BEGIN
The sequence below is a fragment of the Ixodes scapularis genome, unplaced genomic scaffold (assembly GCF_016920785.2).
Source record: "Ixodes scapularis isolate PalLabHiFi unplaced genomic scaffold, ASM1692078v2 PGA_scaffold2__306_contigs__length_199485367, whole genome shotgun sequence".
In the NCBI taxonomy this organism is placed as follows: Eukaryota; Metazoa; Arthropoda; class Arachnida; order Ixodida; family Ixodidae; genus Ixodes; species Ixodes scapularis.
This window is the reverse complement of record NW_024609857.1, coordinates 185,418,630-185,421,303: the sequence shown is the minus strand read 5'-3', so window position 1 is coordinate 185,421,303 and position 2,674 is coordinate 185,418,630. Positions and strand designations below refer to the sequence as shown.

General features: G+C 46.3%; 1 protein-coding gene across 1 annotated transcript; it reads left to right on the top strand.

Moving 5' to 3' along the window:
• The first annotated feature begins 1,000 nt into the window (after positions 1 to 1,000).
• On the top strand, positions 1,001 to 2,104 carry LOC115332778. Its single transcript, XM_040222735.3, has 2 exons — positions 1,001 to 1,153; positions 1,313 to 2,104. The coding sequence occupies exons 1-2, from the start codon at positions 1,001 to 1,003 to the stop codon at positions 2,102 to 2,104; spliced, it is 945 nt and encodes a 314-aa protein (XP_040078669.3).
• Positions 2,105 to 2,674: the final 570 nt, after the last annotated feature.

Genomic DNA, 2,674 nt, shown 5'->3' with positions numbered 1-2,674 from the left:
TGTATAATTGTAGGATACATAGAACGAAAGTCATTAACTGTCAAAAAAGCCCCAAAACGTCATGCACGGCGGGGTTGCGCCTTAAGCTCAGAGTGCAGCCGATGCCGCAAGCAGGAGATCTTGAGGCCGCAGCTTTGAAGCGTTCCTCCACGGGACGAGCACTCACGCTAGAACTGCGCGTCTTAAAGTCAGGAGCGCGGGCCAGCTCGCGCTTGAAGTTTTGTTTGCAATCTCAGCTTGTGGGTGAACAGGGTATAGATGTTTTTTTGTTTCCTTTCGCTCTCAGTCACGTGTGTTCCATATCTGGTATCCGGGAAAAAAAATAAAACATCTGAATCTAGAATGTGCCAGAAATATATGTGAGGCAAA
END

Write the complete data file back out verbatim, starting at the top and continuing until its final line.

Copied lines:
The sequence below is a fragment of the Ixodes scapularis genome, unplaced genomic scaffold (assembly GCF_016920785.2).
Source record: "Ixodes scapularis isolate PalLabHiFi unplaced genomic scaffold, ASM1692078v2 PGA_scaffold2__306_contigs__length_199485367, whole genome shotgun sequence".
In the NCBI taxonomy this organism is placed as follows: Eukaryota; Metazoa; Arthropoda; class Arachnida; order Ixodida; family Ixodidae; genus Ixodes; species Ixodes scapularis.
This window is the reverse complement of record NW_024609857.1, coordinates 185,418,630-185,421,303: the sequence shown is the minus strand read 5'-3', so window position 1 is coordinate 185,421,303 and position 2,674 is coordinate 185,418,630. Positions and strand designations below refer to the sequence as shown.

General features: G+C 46.3%; 1 protein-coding gene across 1 annotated transcript; it reads left to right on the top strand.

Moving 5' to 3' along the window:
• The first annotated feature begins 1,000 nt into the window (after positions 1 to 1,000).
• On the top strand, positions 1,001 to 2,104 carry LOC115332778. Its single transcript, XM_040222735.3, has 2 exons — positions 1,001 to 1,153; positions 1,313 to 2,104. The coding sequence occupies exons 1-2, from the start codon at positions 1,001 to 1,003 to the stop codon at positions 2,102 to 2,104; spliced, it is 945 nt and encodes a 314-aa protein (XP_040078669.3).
• Positions 2,105 to 2,674: the final 570 nt, after the last annotated feature.

Genomic DNA, 2,674 nt, shown 5'->3' with positions numbered 1-2,674 from the left:
TGTATAATTGTAGGATACATAGAACGAAAGTCATTAACTGTCAAAAAAGCCCCAAAACGTCATGCACGGCGGGGTTGCGCCTTAAGCTCAGAGTGCAGCCGATGCCGCAAGCAGGAGATCTTGAGGCCGCAGCTTTGAAGCGTTCCTCCACGGGACGAGCACTCACGCTAGAACTGCGCGTCTTAAAGTCAGGAGCGCGGGCCAGCTCGCGCTTGAAGTTTTGTTTGCAATCTCAGCTTGTGGGTGAACAGGGTATAGATGTTTTTTTGTTTCCTTTCGCTCTCAGTCACGTGTGTTCCATATCTGGTATCCGGGAAAAAAAATAAAACATCTGAATCTAGAATGTGCCAGAAATATATGTGAGGCAAA